Recipes for survival!
Beetle faeces anyone?
Seed herbs can be dried and stored whole. Generally
when seeds are ripe,they are almost fully dry. Spread them out on a tray in a warm dry place for a few days then
store in a jar. It doesn't matter if the jar is not airtight. They usually have an airtight protective outer husk.
If you store them this way and grind them just before use, the flavour is much stronger. Seeds tend to produce a
stronger flavour when used dried, than leaves. The exception is cardamom, which derives much of the aroma from the
sticky outer coating on the seeds inside the seed pod. These are best kept (or bought) as whole pods rather than seeds
Some herbs and spices like ground cardamom and coriander leaves, have already lost their flavour by the time you get them home. We'll look at how to overcome this, so they keep their flavour and aroma.Leaf herbs should be dried thoroughly and stored in an airtight container. They should be kept for one year only. After this time their aromatic oils have all but vanished and you are effectively flavouring your food with sawdust.
If you think you have seen good herbs at the supermarket, try growing your own. I did and the coriander aroma hung around the chopping board for the next two washes! Most herbs grow in poor soils so they are very hardy and easy to grow.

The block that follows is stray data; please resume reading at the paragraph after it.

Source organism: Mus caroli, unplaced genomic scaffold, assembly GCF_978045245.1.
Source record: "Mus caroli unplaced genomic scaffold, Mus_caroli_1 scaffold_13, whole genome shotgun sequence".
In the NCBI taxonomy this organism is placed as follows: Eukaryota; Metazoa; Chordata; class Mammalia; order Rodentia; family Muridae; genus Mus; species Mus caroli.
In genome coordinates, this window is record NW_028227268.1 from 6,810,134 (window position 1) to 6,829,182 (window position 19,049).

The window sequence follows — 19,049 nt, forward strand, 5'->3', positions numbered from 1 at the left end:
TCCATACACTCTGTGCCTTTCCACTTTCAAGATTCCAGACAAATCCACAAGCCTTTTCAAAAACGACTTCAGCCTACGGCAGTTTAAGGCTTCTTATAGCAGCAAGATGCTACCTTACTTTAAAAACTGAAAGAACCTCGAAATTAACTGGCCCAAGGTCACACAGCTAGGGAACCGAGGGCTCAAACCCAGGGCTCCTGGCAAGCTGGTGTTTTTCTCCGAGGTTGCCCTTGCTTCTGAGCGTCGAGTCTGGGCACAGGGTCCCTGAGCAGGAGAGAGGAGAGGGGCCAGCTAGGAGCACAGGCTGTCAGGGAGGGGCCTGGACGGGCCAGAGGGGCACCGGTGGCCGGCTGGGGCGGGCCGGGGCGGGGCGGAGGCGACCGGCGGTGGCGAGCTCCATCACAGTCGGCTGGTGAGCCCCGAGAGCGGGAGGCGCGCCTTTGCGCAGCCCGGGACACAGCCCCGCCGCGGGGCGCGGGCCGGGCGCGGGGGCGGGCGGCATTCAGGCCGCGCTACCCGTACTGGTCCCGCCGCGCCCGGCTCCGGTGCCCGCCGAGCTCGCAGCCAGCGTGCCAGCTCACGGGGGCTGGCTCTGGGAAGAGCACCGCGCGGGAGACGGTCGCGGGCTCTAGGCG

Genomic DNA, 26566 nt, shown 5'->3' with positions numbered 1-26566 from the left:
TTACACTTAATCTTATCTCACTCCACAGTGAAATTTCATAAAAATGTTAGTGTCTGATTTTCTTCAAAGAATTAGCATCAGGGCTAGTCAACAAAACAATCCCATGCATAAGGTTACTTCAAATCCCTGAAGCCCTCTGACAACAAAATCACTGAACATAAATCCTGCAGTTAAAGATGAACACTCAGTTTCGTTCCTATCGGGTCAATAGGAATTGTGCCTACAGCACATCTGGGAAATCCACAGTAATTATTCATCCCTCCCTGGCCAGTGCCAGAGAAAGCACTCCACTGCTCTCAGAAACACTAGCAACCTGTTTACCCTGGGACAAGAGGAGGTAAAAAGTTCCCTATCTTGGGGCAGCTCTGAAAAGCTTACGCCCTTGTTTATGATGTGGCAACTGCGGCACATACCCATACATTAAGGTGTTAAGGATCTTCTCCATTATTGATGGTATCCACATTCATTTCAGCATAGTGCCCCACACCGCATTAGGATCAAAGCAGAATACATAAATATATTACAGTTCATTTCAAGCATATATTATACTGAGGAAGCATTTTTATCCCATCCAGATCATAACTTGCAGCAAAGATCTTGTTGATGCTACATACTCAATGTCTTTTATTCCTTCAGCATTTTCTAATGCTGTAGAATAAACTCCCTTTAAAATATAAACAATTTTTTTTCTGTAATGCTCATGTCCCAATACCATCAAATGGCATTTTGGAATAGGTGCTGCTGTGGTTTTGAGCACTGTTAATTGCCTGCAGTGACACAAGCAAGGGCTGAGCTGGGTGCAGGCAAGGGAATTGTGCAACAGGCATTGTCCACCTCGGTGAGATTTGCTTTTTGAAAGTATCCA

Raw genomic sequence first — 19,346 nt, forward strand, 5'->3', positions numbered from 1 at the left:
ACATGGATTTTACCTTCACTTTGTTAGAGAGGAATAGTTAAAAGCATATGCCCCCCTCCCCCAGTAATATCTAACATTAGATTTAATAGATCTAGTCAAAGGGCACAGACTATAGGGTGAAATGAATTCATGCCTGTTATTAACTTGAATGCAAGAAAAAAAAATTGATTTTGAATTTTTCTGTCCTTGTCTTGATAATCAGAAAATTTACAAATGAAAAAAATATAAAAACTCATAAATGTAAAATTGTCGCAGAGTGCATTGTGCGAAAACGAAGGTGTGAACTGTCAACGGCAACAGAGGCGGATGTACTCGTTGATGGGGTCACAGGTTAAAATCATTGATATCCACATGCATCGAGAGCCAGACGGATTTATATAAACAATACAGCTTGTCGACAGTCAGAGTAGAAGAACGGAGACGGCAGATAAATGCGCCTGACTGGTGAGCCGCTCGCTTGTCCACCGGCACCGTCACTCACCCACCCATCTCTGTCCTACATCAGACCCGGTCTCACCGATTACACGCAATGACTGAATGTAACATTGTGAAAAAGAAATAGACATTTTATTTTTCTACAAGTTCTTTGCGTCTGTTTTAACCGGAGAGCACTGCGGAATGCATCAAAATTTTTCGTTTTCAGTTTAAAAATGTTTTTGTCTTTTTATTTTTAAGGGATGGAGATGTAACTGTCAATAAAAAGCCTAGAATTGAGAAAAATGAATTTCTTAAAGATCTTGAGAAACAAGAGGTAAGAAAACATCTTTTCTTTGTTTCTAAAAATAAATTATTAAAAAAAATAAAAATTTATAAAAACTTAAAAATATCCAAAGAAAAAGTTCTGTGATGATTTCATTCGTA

You don't need lots of land to grow herbs. Here's a selection of herbs we grow on our small residential block. The oil and vinegar have been flavoured with our herbs to make balsamic oil and vinegar as well.
Most herbs you find in the supermarkets are grown hydroponically and lack that little extra zing that makes food taste like we remember. Herbs have developed their aromatic oils for a reason. It may be to discourage vegetarian feeders (like basil and fennel), cope with cold frosts (like sage and thyme which are alpine plants) or reduce moisture loss (like Bay Leaves and Tarragon). The tiny amounts of trace elements in natural soils and the interaction of certain soil bacteria, boost the potency of these oils in the plant, giving us a stronger flavour than hydroponically grown varieties.
When summer is here, garden herbs are kicking into high gear, producing lots of pleasing, aromatic, foliage that is great for cooking and potpourris. Freshly harvested leaves are wonderful for cooking, but you might want to preserve some to use later in the year or to create sachets that will fill your home with wonderful scents.
For those herbs that lose a lot of flavour when drying, like coriander leaf, parsley, chives and lemon grass, you can place them on plastic in the freezer and once frozen, they'll easily peel off the plastic. Store them in your freezer in an airtight container. As long as they don't thaw, they will be free flow, allowing you to take out just as much as you need for the job. This is perfect for herbs like fresh Coriander leaves, which rapidly lose their aroma when dried but this method will keep the aroma and give you fresh coriander all year round.
Thus if you want to dry herbs, dry those grown yourself rather than supermarket herbs. If that's not possible but you can buy them fresh, don't just chop them up. Strip the leaves from the stems, trying not to bruise them, this is where the aromatic oils are strongest. The stems have very little aromatic oil compared to the leaves.